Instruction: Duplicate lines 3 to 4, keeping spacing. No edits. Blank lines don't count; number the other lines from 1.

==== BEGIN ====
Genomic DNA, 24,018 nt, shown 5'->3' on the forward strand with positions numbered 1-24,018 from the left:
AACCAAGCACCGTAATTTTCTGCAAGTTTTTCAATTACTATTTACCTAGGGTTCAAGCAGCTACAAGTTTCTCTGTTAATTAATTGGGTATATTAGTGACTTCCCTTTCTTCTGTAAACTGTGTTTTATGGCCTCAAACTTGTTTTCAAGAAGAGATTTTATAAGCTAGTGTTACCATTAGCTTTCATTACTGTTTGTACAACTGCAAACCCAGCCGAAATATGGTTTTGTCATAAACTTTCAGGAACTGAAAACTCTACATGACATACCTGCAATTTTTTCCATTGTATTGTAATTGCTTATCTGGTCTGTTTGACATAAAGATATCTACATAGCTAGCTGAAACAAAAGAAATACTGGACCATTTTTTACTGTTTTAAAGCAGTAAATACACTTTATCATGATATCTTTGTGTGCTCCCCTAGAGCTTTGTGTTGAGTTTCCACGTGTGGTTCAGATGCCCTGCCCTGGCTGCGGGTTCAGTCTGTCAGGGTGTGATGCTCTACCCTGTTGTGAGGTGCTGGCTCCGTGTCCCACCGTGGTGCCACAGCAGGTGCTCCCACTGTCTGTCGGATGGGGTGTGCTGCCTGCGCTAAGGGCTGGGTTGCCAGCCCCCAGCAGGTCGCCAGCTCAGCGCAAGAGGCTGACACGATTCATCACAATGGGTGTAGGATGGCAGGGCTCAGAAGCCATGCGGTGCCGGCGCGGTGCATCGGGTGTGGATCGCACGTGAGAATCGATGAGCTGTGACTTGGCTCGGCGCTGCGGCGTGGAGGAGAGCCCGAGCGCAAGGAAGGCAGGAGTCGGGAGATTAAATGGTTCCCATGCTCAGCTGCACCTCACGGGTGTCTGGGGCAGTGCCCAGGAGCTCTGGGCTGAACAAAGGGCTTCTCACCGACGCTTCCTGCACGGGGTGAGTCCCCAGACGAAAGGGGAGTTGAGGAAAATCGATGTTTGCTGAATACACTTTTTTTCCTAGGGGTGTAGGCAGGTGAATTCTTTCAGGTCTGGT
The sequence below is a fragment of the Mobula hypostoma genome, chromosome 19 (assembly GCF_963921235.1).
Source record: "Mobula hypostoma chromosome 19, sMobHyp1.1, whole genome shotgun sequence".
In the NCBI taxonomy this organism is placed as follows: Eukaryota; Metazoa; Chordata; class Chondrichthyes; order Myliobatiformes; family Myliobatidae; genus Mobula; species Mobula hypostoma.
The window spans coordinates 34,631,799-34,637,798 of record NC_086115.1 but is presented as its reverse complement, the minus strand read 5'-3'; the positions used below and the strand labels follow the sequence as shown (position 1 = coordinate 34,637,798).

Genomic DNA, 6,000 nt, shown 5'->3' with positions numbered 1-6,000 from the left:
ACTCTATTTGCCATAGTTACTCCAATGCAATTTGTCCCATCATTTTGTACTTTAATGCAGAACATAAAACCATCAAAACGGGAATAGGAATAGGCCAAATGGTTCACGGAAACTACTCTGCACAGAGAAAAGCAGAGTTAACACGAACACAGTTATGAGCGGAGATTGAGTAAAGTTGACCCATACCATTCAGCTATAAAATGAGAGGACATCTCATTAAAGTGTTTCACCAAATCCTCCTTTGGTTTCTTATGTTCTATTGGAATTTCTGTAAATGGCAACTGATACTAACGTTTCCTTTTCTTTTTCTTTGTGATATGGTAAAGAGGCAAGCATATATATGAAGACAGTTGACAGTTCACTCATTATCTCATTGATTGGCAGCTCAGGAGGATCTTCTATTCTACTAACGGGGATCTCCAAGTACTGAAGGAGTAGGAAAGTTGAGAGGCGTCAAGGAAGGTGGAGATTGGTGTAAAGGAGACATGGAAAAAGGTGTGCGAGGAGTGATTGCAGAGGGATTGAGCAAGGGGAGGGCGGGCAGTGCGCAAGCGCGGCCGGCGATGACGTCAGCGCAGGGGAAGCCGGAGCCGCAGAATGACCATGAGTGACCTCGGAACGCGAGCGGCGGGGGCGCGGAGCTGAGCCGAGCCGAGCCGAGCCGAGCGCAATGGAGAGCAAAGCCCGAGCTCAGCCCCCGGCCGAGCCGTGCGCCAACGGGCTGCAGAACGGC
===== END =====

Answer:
The sequence below is a fragment of the Mobula hypostoma genome, chromosome 19 (assembly GCF_963921235.1).
Source record: "Mobula hypostoma chromosome 19, sMobHyp1.1, whole genome shotgun sequence".